Navigating through the stormy sea: Here’s what will happen to Nigerian banks if the Naira is devalued

Last month, a leading investment banking firm, Renaissance Capital (RenCap), released a report on Nigerian banks titled “Nigerian banks navigating through the stormy sea.”  This report explores the ripple effect of the current economic situation on Nigerian banks following the sharp decline in the price of oil since 2014, the weakening Naira and expectations of possible devaluation. The report also gave more insight on what would happen to Nigerian banks if the Naira is devalued.

According to the report, here is the threefold impact of devaluing the Naira on Nigerian banks:

Capital

According to the reports, banks with a higher proportion of forex Risk Weighted Assets (RWA), such as Guaranty Trust Bank (GTB), would see a bigger drop in Capital Adequacy Ratio (CAR). This is because a naira devaluation would inflate RWA. In the event of this, the First Bank of Nigeria Holding (FBNH), Ecobank Nigeria and Skye would be quickest to breach the minimum CAR requirements and feel the pressure to raise capital. From RenCap’s assumptions, Fidelity Bank and Stanbic IBTC are in the best position from a capital perspective, with capital buffers of 4 percent and 3 percent in the event of a 50 percent naira devaluation. The most sensitive banks to a weaker naira are GTBank, FCMB and Zenith because they do not have sufficient FX tier 2 capital buffers to shield them from the impact of a devaluation.

The report also stated that if the capital of some banks come under threat from a devaluation or asset quality pressure they can decide to cut their dividend payout ratios significantly. Specifically, Renaissance estimate GTBank and Zenith still have the most room to lower their payout ratios and could improve capital by as much as $86mn and $95mn, respectively, if they normalise their payout ratios in line with the sector average (30 percent), or as much as $218mn and $240mn, respectively, if they decided to pay no dividends in 2016.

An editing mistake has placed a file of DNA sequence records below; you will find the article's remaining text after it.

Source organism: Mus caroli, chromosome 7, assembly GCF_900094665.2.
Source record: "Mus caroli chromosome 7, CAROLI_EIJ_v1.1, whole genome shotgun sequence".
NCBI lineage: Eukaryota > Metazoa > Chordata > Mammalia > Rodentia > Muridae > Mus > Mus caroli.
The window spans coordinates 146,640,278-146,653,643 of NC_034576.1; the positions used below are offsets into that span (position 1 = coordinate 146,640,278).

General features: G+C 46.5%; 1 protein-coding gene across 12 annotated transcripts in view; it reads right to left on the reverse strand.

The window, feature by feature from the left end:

Foreign exchange gains/losses

Since it is difficult to estimate the magnitude of FX gains or losses banks could make in the event of a devaluation, RenCap analysed Nigerian banks’ quarterly FX income in 2014 and 1Q15, checking for the sequential spikes in FX income in 4Q14 and 1Q15 – the quarters in which the Naira was devalued and trading restrictions were still largely non-existent, i.e. before their introduction in mid-February 2015. From their analysis, banks could make a decent one-off Foreign Exchange gains in the aftermath of a devaluation given their potentially long currency positions. According to the report, devaluation would only lead to a nominal one-off gain on currency positions, as an easing in trading restrictions is what could further increase the banks’ trading gains. In terms of growth in foreign exchange income, GTBank, Fidelity and Stanbic ranked top.

In a 2015 conference call by RenCap, GTBank management said that its currency position was $600m – $700m. This represents the volume of the bank capital that could benefit from a devaluation, which would reflect on the income statement through foreign exchange gains.

The read-through for us from the above is that the banks could make decent one-off FX gains in the aftermath of a devaluation given their potentially long currency positions.

Asset quality

A depreciating exchange rate, in an import-dependent country such as Nigeria, has implications for the banking sector’s asset quality. The Cost of Risk (CoR) levels is expected to rise in the sector this year by at least 70 bpts. This would be possible considering the sharp slowdown in GDP growth to between 2 and 3 percent, the ongoing FX restrictions and another highly anticipated devaluation.

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